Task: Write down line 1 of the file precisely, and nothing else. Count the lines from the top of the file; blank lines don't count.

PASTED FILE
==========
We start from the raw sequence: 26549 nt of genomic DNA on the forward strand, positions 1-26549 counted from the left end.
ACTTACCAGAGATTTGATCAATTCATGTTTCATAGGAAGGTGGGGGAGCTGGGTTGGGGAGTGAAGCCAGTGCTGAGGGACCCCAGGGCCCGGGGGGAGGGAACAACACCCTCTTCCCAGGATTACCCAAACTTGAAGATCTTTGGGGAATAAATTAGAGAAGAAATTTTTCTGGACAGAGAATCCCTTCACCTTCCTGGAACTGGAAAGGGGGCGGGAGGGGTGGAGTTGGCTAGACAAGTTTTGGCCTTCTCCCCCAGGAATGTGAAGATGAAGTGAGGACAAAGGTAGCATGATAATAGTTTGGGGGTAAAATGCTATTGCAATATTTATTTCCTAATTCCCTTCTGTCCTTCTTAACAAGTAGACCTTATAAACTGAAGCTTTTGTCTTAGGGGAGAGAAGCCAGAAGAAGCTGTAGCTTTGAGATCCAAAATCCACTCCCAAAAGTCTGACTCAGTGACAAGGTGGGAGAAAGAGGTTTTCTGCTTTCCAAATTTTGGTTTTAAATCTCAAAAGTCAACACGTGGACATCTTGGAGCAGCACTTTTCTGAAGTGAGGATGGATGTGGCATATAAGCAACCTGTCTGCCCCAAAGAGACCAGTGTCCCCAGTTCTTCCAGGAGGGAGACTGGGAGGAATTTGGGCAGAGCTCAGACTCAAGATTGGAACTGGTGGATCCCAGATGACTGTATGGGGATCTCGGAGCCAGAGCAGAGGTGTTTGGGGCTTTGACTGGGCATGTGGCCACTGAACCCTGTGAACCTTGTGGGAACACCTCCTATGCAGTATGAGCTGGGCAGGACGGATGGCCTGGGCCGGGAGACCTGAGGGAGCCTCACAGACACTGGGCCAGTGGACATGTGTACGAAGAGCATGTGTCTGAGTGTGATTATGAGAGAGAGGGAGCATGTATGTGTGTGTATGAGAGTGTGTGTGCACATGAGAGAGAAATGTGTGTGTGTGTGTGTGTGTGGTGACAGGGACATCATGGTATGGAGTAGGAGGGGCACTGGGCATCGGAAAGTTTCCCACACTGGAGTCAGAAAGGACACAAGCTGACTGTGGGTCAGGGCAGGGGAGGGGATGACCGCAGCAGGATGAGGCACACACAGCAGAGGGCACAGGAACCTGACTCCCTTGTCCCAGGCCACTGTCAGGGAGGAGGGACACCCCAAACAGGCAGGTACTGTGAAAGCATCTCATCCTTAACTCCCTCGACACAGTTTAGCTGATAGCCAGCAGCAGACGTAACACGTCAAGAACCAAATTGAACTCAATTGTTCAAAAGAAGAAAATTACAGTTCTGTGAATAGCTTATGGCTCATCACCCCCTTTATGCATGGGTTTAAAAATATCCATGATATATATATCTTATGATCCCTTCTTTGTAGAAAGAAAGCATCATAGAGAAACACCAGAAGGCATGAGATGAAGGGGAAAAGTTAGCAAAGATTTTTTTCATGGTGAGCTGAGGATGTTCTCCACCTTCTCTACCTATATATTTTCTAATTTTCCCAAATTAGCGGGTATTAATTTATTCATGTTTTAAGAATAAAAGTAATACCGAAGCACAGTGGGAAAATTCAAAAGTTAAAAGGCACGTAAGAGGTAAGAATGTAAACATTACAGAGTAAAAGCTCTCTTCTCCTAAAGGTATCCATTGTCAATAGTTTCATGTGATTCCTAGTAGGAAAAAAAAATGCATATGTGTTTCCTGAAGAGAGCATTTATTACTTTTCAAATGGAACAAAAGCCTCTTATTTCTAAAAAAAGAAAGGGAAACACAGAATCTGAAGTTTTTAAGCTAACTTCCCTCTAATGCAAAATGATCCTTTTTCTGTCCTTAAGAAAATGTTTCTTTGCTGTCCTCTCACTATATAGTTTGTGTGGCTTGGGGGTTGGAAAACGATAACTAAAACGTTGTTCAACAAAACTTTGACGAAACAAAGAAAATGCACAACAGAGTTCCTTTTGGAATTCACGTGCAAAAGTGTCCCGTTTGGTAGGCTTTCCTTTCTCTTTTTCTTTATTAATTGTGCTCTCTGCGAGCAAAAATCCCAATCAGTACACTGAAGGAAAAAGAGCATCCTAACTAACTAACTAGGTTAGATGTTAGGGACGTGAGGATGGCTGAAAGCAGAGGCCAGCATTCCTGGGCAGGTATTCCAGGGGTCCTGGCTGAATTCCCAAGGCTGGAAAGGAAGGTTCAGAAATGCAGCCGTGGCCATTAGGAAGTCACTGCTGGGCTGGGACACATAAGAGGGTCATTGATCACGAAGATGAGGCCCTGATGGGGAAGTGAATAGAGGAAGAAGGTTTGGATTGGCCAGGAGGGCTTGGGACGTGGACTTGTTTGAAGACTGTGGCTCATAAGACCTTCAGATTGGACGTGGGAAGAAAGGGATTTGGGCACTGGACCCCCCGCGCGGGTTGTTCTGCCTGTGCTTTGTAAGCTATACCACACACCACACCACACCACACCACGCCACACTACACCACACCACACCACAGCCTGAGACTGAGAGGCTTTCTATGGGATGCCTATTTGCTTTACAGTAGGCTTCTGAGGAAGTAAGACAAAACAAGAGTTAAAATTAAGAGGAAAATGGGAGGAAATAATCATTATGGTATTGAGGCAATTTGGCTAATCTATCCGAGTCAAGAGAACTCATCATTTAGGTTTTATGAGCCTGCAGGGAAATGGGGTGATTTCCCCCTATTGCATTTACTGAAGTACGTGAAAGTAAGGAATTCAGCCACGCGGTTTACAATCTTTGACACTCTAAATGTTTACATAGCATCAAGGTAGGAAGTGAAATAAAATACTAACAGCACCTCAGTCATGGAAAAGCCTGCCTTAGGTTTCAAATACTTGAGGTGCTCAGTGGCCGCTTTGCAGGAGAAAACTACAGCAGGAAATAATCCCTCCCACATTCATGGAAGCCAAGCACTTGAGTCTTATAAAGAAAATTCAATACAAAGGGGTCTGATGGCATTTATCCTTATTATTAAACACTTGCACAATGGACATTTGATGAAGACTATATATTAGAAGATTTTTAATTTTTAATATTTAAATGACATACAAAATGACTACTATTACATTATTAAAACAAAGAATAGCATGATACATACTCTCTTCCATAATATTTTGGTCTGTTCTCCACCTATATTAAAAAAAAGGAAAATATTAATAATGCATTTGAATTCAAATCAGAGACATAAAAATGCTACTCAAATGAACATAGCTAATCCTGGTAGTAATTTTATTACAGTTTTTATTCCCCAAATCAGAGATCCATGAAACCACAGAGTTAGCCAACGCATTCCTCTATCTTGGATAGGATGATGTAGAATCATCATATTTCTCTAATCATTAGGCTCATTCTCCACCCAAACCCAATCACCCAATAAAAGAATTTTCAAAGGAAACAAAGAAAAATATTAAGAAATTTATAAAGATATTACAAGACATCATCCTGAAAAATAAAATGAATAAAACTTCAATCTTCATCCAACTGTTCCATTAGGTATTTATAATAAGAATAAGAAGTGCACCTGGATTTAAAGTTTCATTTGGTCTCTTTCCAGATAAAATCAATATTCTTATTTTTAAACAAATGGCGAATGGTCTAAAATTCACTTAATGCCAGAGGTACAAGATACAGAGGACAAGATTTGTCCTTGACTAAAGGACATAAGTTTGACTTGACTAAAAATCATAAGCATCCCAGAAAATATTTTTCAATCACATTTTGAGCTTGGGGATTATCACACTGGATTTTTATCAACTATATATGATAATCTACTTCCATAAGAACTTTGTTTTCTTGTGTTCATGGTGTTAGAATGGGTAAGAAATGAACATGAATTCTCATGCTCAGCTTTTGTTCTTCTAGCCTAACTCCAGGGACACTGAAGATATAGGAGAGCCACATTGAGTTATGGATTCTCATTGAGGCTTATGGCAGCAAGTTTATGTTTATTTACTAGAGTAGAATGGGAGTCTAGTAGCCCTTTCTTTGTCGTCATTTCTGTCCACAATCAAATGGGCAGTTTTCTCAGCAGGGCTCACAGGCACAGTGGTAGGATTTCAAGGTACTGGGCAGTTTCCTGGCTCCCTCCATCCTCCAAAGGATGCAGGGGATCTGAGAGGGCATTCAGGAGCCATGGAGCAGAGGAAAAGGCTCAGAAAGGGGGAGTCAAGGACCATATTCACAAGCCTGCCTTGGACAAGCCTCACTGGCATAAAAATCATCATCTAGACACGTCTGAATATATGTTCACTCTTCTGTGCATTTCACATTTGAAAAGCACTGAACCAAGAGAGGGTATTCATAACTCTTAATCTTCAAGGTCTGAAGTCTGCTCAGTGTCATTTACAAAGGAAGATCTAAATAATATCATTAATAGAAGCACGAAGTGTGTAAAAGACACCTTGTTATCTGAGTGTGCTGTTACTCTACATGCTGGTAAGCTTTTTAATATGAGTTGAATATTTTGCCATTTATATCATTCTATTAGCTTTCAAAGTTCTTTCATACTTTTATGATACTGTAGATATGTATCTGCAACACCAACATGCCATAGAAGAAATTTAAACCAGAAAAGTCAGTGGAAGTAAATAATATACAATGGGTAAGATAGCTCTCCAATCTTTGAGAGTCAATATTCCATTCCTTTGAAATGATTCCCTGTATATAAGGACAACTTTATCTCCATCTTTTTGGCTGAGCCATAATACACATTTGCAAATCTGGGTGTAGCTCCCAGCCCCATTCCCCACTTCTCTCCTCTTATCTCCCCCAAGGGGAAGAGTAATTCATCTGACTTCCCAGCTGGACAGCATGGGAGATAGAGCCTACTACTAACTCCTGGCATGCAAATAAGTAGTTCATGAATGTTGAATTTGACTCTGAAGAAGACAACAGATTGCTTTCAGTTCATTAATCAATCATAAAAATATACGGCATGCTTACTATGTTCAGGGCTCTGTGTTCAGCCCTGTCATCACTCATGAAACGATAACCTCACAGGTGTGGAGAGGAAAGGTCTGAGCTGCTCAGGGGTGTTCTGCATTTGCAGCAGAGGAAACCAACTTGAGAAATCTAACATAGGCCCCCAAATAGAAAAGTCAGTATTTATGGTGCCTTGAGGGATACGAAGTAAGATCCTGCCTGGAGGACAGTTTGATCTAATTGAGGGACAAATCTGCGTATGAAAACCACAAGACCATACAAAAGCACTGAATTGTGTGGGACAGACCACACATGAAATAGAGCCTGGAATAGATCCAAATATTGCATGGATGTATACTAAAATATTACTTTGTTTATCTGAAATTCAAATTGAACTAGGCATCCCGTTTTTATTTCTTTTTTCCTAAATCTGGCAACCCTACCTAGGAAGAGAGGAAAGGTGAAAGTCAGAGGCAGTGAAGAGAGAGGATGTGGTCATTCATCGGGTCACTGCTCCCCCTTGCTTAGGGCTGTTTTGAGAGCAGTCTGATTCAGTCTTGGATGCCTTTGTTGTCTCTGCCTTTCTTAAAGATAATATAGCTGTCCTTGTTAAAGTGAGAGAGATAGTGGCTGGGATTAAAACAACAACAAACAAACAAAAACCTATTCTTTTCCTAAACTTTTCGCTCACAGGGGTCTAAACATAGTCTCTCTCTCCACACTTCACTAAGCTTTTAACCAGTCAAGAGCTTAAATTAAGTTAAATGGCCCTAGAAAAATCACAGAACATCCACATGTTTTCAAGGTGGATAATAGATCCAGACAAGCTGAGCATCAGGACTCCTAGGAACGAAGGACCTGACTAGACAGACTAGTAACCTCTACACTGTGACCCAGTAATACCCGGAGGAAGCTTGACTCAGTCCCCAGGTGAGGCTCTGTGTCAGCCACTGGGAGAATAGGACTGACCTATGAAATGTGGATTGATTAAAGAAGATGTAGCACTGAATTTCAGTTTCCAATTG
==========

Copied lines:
We start from the raw sequence: 26549 nt of genomic DNA on the forward strand, positions 1-26549 counted from the left end.